[…]The reason that has been given by Tunisian Ministry of Interior for the denial of visa to Palestinian bloggers is that Organization ‘Nawaat’ who invited them and conference itself are not licensed. So we wonder how come all the other Arab participants received visa to unlicensed event?

She adds:

For me, Arab spring is not only about changing the regime; it’s also about changing the practices of the regimes, who worked hard to separate us, because Arab solidarity and unity are a threat to their stability. It is also about having the power to fight any injustice.

Rasha, a Palestinian blogger who was also supposed to take part at the meeting, writes [ar]:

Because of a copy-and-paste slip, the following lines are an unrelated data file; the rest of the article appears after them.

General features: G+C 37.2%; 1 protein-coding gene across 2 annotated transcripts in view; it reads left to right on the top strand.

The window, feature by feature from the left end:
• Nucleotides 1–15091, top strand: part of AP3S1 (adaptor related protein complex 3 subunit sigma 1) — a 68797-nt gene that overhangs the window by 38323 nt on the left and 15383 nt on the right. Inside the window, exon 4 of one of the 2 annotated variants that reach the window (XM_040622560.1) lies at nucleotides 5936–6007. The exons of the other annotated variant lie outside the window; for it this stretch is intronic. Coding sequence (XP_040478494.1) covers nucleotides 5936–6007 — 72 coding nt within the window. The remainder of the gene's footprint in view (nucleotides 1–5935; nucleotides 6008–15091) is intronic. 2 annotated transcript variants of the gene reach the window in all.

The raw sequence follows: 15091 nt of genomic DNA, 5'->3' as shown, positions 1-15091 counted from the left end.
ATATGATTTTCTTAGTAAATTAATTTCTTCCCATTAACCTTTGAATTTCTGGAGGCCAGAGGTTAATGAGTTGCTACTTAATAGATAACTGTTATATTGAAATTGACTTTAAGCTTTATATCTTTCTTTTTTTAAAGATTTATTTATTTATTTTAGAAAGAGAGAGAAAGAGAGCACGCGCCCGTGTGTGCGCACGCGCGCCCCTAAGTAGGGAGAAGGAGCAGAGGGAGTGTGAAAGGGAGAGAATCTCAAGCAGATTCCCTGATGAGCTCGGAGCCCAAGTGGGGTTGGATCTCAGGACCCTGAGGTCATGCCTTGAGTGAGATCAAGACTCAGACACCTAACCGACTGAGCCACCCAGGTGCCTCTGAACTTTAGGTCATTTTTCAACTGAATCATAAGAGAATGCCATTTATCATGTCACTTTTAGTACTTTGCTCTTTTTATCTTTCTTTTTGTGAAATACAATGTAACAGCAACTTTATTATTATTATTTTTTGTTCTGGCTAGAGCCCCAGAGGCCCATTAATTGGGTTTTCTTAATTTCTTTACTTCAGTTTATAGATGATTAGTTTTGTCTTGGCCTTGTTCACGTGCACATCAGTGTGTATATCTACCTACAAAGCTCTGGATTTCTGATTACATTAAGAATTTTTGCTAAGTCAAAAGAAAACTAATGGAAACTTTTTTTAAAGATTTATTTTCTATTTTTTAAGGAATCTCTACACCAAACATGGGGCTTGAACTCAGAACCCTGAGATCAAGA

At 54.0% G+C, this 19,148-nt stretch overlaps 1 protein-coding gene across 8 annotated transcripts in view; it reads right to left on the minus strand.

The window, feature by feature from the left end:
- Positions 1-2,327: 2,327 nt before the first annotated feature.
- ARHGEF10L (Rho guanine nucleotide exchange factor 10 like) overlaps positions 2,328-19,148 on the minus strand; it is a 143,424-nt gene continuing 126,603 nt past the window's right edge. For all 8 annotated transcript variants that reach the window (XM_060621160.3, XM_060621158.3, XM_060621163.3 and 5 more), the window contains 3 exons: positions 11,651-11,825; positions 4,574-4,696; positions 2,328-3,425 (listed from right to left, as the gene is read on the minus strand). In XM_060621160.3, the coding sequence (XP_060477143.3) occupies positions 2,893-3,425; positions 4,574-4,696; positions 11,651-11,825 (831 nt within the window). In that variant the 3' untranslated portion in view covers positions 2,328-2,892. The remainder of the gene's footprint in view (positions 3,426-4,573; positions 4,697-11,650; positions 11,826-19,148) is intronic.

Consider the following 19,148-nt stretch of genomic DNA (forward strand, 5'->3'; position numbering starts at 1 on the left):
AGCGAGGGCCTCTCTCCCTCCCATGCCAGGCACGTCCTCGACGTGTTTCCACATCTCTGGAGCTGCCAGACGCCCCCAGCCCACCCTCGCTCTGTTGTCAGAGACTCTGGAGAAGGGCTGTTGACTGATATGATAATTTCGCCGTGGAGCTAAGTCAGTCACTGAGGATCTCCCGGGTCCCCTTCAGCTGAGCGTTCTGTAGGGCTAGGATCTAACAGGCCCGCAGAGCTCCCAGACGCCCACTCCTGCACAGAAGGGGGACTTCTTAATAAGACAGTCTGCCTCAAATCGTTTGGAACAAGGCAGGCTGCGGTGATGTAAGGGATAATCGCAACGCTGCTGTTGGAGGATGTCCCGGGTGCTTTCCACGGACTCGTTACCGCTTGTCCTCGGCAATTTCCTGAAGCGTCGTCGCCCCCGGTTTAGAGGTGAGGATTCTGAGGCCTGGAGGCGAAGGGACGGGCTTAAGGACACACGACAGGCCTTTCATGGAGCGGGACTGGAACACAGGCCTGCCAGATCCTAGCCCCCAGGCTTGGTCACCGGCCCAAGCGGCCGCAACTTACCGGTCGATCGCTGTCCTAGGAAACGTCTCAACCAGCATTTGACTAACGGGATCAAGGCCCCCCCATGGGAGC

بيتي في عكّا، أتابع أحداث أيام مؤتمر “المدونون العرب” الثالث في تونس[…] أتابع الأحداث “أون لاين” من خلال موقع “التوتير”.. أمر عاديّ تماماً، لكن هذه المرة، دون المرات السابقة توقعت أن أكون شريكة فيه ومع أصدقائي المدونين العرب هُناك.

I'm at my home in Acca following the events of the third Arab Bloggers meeting in Tunis, via Twitter.. this is usual, but this time and unlike previous times I was supposed to take part in it along with my Arab friends

Campaign launched

An online campaign “to demand an explanation from the Tunisian Ministry of Interior” was launched. A Facebook Page called Tunisian Ministry of Interior rejected the Palestinian bloggers’ VISAs, and event called Petition: Why were Palestinian bloggers’ prevented from accessing Tunisia were created. On Twitter, the hash tag #Visarejected is being constantly updated to spread the word about what had happened.